BEVERLY HILLS -- In what was called "the toast, the roast and making the most of L. Lee Phillips," the well-known music industry lawyer was honored Wednesday evening as the Beverly Hills Bar Association's 2014 Entertainment Lawyer of the Year.
Bryan Singer, director, producer and writer of more than two dozen productions including the X-Men films, was accused Wednesday in a federal lawsuit of having sexually abused a 17-year-old boy at estates in Los Angeles and Kailua, Hawaii where firearms, drugs and alcohol were present. The alleged conduct took place in 1999 and included rape and other physical force and forced intoxication with cocaine, including at "sordid parties," according to the highly graphic lawsuit.
Supreme Court Justice Samuel Alito will not be sitting out the Aereo case next week, an entry on the Court’s public docket revealed Wednesday. Alito had previously been listed as recused, setting up the possibility of a 4-4 tie in the case, which would have left in place a welter of conflicting lower-court decisions that ratify Aereo and similar services in some parts of the country and outlaw them in others.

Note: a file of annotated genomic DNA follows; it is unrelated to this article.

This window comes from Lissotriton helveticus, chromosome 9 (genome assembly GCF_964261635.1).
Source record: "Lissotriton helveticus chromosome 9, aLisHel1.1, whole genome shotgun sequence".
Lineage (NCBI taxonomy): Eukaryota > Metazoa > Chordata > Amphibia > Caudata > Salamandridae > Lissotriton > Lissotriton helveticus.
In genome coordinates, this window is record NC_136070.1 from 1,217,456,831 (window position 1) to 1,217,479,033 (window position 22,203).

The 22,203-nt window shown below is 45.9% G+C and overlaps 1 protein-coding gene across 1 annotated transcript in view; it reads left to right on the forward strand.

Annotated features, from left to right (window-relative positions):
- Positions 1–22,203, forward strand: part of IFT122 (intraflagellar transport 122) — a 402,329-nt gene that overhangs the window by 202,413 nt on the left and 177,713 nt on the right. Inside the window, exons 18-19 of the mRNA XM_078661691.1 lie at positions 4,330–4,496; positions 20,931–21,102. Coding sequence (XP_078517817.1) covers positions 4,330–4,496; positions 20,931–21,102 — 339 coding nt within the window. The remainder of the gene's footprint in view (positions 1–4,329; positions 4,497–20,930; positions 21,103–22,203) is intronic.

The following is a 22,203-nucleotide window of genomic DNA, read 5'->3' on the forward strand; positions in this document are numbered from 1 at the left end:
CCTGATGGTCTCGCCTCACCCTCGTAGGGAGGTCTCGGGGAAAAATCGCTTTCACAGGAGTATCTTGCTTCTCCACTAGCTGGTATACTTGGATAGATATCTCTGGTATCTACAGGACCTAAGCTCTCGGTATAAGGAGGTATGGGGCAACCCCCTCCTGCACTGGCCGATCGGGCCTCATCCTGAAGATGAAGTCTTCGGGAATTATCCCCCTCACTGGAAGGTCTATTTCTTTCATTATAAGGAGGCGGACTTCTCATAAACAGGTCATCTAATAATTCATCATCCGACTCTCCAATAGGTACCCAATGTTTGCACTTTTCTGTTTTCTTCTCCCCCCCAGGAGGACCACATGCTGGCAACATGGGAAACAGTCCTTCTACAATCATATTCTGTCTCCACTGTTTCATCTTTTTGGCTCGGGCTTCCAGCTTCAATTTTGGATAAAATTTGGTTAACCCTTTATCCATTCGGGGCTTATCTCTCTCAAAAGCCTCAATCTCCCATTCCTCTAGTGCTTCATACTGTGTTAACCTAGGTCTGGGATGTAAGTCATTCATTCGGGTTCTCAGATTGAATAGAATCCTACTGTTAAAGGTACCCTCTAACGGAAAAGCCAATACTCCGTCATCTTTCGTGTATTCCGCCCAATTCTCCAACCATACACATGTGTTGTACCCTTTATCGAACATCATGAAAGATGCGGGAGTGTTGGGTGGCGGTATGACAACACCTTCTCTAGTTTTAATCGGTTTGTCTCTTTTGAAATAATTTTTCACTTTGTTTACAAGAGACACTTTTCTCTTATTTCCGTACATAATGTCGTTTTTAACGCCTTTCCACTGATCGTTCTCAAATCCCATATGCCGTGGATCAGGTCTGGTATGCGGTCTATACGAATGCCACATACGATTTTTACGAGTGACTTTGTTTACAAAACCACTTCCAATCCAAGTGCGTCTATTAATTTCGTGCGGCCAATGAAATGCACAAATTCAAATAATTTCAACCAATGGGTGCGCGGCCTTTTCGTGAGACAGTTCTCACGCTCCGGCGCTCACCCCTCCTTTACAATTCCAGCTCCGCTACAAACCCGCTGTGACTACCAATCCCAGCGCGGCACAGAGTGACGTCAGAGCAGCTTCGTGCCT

Not every Hollywood lawsuit ends with a made-for-TV court ruling. Among the pieces of litigation that have been quietly put to bed in the past week are headline-making disputes over whether former Black Flag members could tour as "Flag," Facebook's use of Eminem music in an advertising campaign and a bitter credit fight over Sylvester Stallone's The Expendables.
Next week's Supreme Court argument will be difficult for cable-competitor Aereo, legal experts agree, as the company faces off against not just broadcasters but also the influential U.S. Solicitor General's office and the Copyright Office. While it will be a tough fight for the company, the case is so complex and the copyright and communications statutes so intricate that one advocate said the decision could end up as lopsided as 7-1 -- in either direction.